Clean Water Act’s Promises Half Kept at Half-Century Anniversary

Long after its goal to make all U.S. waters fishable and swimmable by 1983, 50% of assessed river and stream miles are impaired by pollution, according to a new report

A half century after the passage of the landmark federal Clean Water Act, and almost four decades after the law’s deadline for all waters across the U.S. to be “fishable and swimmable,” 50% of assessed river and stream miles — 703,417 miles nationally — are so polluted they are classified as “impaired,” according to a new report by the Environmental Integrity Project.

The report, “The Clean Water Act at 50: Promises Half Kept at the Half-Century Mark,” uses state data to also show that 55% of lake acres that have been studied in recent years and 25% of assessed bays and estuaries are impaired — meaning they cannot be used safely for one or more public uses, such as swimming, fishing or as sources of drinking water. (A full spreadsheet of state data is available here).

“The Clean Water Act should be celebrated on its 50th birthday for making America’s waterways significantly cleaner,” says Eric Schaeffer, executive director of the Environmental Integrity Project and former director of civil enforcement at the Environmental Protection Agency. “However, we need more funding, stronger enforcement and better control of farm runoff to clean up waters that are still polluted after half a century. Let’s give EPA and states the tools they need to finish the job — we owe that much to our children and to future generations.”

The U.S. Congress passed the federal Clean Water Act in a series of votes from March to October of 1972 as a crowning achievement of the environmental movement. The law promised fishable and swimmable waters no later than 1983, and the elimination of all discharges of pollutants into navigable waters by 1985. But the Clean Water Act has fallen far short of achieving these ambitious goals. Among the reasons for that shortfall include the law’s weak to nonexistent controls for runoff pollution from farms, according to the new report. Other shortfalls include budget cuts to federal and state environmental agencies, the failure of government to enforce pollution limits, and toothless cleanup plans called Total Maximum Daily Loads (TMDLs).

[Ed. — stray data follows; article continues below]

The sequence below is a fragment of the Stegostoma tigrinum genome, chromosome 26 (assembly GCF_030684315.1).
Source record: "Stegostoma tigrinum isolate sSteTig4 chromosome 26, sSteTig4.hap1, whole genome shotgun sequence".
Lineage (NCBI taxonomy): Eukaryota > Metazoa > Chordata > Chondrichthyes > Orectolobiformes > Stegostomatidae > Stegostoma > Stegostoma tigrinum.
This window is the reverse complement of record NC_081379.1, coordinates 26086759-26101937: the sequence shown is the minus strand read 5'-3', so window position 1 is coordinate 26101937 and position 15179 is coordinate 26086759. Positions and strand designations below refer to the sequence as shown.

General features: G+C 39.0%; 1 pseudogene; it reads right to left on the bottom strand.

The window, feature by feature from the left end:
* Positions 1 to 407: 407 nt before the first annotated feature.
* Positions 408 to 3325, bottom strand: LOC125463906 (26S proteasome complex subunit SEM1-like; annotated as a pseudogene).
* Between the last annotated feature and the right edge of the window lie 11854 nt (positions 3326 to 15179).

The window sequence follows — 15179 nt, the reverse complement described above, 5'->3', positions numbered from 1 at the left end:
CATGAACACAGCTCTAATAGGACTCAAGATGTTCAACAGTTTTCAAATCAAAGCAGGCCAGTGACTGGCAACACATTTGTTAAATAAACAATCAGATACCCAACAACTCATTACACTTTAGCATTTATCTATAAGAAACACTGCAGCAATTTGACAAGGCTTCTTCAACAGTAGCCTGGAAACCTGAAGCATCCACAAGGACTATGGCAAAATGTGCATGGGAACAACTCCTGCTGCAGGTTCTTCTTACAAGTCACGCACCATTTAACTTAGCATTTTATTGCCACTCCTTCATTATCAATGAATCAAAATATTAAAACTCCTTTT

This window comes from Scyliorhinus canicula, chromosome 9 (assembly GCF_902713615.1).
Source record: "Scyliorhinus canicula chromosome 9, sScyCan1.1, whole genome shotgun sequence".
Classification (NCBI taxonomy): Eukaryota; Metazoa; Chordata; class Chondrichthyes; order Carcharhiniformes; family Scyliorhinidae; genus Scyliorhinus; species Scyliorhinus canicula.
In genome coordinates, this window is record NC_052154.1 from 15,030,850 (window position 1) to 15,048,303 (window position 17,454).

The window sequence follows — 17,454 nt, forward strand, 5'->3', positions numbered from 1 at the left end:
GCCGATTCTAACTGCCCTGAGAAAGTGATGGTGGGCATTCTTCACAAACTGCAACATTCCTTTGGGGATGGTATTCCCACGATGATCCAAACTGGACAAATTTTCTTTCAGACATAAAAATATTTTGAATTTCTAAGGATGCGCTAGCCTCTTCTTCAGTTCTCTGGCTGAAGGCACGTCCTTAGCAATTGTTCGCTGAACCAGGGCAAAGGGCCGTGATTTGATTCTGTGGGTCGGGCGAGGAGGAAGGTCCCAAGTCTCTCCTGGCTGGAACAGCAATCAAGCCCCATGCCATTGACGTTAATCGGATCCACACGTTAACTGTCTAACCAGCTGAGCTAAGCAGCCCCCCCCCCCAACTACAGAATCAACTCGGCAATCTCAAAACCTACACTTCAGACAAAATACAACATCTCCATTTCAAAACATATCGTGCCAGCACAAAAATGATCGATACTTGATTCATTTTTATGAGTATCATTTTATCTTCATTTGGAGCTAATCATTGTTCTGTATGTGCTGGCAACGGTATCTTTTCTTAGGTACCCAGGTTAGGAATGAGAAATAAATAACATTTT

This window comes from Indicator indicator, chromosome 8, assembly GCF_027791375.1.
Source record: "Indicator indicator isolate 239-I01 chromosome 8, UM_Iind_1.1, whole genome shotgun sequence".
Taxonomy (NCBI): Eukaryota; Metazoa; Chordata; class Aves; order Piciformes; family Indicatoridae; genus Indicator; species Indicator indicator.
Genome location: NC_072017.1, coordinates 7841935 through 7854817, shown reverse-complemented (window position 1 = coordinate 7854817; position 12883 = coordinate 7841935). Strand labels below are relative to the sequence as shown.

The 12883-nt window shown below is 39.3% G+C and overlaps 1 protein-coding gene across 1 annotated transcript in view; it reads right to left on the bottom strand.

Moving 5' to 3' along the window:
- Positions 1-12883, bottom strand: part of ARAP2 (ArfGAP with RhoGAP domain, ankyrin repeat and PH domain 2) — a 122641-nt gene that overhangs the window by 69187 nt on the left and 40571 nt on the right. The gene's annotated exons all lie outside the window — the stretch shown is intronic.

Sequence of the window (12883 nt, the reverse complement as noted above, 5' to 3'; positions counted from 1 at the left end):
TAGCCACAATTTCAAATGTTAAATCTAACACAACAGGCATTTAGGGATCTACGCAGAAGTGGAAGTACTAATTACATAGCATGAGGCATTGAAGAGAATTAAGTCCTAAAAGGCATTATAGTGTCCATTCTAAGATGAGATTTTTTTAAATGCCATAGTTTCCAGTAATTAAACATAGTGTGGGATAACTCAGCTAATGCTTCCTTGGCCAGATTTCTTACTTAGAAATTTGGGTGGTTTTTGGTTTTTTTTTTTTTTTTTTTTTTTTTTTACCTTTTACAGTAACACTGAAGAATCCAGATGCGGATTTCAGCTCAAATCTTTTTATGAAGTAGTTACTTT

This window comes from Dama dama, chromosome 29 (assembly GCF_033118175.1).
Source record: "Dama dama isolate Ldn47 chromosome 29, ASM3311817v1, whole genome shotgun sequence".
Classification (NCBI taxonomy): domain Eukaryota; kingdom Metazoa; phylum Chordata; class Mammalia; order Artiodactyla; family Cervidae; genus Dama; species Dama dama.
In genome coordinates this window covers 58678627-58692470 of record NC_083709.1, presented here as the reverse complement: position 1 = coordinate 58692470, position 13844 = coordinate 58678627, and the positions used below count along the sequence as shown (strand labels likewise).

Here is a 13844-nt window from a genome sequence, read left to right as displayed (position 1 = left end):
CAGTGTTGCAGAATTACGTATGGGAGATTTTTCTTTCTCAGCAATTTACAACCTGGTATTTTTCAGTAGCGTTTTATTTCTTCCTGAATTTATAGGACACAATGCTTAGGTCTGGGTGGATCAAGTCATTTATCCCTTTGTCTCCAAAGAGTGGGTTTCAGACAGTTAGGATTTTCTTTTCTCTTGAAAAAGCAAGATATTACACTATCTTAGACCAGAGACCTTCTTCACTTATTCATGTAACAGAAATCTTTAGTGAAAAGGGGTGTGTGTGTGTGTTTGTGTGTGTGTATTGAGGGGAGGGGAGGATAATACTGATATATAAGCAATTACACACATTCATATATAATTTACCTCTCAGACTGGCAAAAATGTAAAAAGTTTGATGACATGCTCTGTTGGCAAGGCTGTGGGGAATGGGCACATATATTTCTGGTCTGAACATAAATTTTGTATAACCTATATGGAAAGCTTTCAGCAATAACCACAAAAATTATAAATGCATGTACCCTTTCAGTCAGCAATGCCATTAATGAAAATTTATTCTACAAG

One major problem, according to EIP’s report, is that EPA has neglected its duty under the federal Clean Water Act to periodically review and update technology-based limits for water pollution control systems used by industries. By 2022, two-thirds of EPA’s industry-specific water pollution limits have not been updated in more than three decades, despite the law’s mandate for reviews every five years to keep pace with advances in treatment technologies.

These outdated standards mean more pollution from oil refineries, chemical plants, slaughterhouses and other industries is pouring into waterways than we would have if these standards had been updated on schedule.

EIP’s report includes detailed maps and charts with the most recent available water pollution impairment data from all U.S. states. Among the state-specific findings of EIP’s study are the following:

  • Indiana tops the list of states with the No. 1 most total miles of rivers and streams classified as impaired (or unusable) for swimming and water contact recreation (24,395 miles). (Ranked by percentage of miles assessed, Indiana ranks 11th. A full spreadsheet of all data for all states is available here.)
  • Florida ranks first in the U.S. for total acres of lakes classified as impaired for swimming and aquatic life (873,340 acres), and second for total lake acres listed as impaired for any use (935,808 acres).
  • California ranks first in the U.S. for most river and stream miles listed as impaired for drinking water (37,209 miles) and third for fish consumption (24,934 miles.)
  • Louisiana ranks first for most estuaries classified as impaired for any use, with 5,574 square miles, or 92% of the waters assessed classified as impaired.
  • Delaware has the highest percentage of its rivers and streams classified as impaired for any use, with 97% of the state’s 1,104 miles of assessed waterways listed as impaired for any use. Second most is New Jersey (95%) and third is Hawaii (91%).
  • Iowa is representative of many states with farm runoff problems, having 93% of its assessed river and stream miles impaired for swimming and recreation (the fourth most in the U.S.) and 83% of its lake acres impaired.


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